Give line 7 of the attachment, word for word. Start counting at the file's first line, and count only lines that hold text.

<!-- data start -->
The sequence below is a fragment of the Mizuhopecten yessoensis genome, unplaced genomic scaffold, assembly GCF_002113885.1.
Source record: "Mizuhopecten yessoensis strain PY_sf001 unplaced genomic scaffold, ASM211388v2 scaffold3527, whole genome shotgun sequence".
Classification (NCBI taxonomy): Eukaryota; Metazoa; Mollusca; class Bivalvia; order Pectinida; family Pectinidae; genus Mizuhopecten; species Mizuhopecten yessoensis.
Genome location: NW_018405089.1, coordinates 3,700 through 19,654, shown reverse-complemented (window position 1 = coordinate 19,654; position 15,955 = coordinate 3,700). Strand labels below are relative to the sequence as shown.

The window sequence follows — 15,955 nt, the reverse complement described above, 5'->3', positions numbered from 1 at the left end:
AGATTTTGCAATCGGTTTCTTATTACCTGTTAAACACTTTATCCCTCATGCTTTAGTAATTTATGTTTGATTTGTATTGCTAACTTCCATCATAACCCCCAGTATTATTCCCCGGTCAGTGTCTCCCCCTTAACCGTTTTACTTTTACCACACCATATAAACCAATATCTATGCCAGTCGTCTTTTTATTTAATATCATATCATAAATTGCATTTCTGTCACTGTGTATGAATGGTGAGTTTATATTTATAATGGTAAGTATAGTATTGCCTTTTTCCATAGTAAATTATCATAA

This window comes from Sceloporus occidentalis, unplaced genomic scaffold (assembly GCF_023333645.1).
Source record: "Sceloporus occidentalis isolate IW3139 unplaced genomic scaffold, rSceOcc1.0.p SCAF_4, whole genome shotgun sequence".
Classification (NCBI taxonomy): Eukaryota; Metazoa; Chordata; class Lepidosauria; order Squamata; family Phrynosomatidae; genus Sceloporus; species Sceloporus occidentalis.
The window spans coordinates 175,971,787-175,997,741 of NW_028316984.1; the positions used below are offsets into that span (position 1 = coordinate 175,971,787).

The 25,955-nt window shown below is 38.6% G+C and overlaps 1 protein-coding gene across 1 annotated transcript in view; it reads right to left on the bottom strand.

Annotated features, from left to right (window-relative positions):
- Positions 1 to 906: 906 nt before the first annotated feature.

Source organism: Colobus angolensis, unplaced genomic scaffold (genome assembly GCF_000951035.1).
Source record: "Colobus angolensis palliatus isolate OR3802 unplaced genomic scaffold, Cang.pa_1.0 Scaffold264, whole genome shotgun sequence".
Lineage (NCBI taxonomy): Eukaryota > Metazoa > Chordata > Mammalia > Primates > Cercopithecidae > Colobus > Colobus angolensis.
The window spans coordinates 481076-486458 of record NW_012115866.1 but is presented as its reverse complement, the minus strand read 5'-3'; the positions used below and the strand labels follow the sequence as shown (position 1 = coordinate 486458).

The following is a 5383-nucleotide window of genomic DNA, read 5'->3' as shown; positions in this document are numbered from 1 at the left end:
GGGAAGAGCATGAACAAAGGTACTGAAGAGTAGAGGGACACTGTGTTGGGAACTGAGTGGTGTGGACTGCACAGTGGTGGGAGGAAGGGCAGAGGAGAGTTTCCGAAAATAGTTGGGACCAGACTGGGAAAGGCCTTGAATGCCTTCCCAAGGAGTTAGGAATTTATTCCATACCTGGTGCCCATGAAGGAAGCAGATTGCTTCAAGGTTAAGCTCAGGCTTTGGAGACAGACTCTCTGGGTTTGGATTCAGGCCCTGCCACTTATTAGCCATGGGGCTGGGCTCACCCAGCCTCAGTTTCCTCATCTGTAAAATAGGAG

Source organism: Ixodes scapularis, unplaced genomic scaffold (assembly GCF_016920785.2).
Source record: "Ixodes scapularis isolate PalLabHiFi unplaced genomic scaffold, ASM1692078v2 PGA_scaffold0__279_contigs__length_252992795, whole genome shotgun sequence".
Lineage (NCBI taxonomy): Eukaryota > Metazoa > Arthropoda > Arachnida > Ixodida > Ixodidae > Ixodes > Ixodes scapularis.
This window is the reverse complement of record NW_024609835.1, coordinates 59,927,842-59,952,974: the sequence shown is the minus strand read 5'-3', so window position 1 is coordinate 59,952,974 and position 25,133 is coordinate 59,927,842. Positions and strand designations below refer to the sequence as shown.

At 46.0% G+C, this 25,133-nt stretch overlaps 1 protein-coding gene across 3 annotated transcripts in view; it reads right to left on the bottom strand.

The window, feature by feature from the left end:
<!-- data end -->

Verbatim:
This window comes from Sceloporus occidentalis, unplaced genomic scaffold (assembly GCF_023333645.1).